Date: Mon Nov 13 2000 - 06:40:30 PST
My approach is to put bypass capacitors as close as possible to the power pins
on a chip. Whether we are using a multilayer card with ground and power planes,
or a double-sided card with ground gridding, we will almost always have more
connections to and more copper for ground than for any one supply voltage. Thus
the path from a bypass capacitor to ground is usually shorter and wider than the
path to a supply voltage. This results in:
* Faster response by the capacitor, due to shorter transit time in the
microstrip/stripline between the chip and the
capacitor(s)--about 1/6 ns per inch for FR-4 boards.
* More return-paths to the chip for the transient current, which reduces the
inductance, impedance, L * dI/dt drop, and
maybe radiated emissions by the magnetic fields of the various paths
partially cancelling one another.
* Smaller loop area for the transient currents, ditto.
Since transient currents are my major concern, I try to put the highest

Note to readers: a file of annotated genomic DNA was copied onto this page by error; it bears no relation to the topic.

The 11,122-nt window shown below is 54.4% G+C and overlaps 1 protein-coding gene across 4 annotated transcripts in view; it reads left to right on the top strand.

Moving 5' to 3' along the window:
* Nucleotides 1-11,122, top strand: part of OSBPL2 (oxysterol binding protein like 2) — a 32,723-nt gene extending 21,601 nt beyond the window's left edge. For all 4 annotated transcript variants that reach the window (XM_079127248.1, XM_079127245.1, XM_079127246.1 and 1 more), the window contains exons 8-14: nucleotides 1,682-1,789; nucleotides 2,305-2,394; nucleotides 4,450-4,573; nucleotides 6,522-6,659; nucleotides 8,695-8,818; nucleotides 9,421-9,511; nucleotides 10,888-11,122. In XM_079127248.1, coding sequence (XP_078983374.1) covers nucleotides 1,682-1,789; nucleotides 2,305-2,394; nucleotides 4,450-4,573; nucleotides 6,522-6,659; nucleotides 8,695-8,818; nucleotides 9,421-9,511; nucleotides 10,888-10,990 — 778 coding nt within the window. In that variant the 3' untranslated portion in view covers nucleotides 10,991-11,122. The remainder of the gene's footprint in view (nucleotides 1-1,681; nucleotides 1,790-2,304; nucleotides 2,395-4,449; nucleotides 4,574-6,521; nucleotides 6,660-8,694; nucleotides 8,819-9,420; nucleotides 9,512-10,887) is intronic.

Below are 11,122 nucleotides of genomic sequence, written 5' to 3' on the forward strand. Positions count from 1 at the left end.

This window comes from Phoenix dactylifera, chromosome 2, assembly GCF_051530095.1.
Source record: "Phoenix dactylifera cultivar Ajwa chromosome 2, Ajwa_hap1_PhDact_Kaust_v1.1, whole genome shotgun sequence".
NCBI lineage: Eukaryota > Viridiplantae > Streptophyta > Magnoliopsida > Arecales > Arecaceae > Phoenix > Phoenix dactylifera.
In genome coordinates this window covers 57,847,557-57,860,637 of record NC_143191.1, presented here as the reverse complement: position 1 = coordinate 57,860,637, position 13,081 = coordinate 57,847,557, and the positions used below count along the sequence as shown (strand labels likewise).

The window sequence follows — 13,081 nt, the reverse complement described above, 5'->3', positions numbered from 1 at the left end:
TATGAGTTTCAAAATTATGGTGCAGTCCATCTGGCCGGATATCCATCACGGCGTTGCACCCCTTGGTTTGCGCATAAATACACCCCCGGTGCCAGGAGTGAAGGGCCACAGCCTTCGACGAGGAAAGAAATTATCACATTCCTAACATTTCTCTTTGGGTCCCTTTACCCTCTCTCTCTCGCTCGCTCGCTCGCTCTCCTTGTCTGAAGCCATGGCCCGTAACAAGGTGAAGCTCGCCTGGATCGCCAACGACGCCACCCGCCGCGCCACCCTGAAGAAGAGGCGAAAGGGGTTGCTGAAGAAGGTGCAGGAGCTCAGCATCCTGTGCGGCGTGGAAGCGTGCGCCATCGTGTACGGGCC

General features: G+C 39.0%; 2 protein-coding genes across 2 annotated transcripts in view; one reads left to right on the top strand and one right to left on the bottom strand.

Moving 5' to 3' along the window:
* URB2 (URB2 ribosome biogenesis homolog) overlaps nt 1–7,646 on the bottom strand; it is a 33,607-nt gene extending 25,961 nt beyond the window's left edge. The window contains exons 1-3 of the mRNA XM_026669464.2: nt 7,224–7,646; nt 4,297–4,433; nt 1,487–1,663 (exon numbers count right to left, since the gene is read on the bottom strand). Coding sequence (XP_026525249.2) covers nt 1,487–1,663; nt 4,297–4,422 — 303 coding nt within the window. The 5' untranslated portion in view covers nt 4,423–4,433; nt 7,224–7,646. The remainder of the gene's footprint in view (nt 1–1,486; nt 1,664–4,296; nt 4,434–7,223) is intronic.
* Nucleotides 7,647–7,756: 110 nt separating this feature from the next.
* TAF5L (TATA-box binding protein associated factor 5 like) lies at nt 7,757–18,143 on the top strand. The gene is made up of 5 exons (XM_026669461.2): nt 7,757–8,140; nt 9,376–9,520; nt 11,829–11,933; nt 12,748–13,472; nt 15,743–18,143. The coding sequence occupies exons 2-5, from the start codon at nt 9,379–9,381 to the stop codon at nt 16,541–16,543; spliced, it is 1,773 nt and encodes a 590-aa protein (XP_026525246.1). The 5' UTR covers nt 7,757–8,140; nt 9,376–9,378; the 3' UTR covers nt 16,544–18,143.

frequency-response capacitors (typically 220pF NPO ceramics for clock and
phase-locked loops (PLL's)) right next to their corresponding power pins. Then
I put lower frequency-response capacitors (typically a 100nF X7R ceramic for
each power pin or cluster of power pins) as close as possible to their
corresponding power pins. Next I consider how to route traces/vias to bring
power and ground to the power-pin/ground-pin/bypass capacitor cluster. If I can
I will bring in power and ground right next to each other, but I don't worry too
much if the power and ground connections are on opposite sides of a cluster.
Depending on the complexity and package size of the chip, I will also put 1 to 4
bulk ceramic capacitors (typically 2.2uF Y5V ceramics) on each supply voltage
within 1 inch of its power pins, trying to "surround" the chip. If I have a
bunch of small chips in a small area, I may use just one bulk ceramic capacitor
for the entire clump.
Finally I put bulk aluminum electrolytic or tantalum capacitors (10uF and up):
* Near the power connector(s) to a card.
* Near power connectors to other cards/devices.
* Near the corners of the supply-voltage domain.
* Near "power hog" components, trying to have one within 2 inches of every
power pin on that supply voltage ("coffee
John Barnes Advisory
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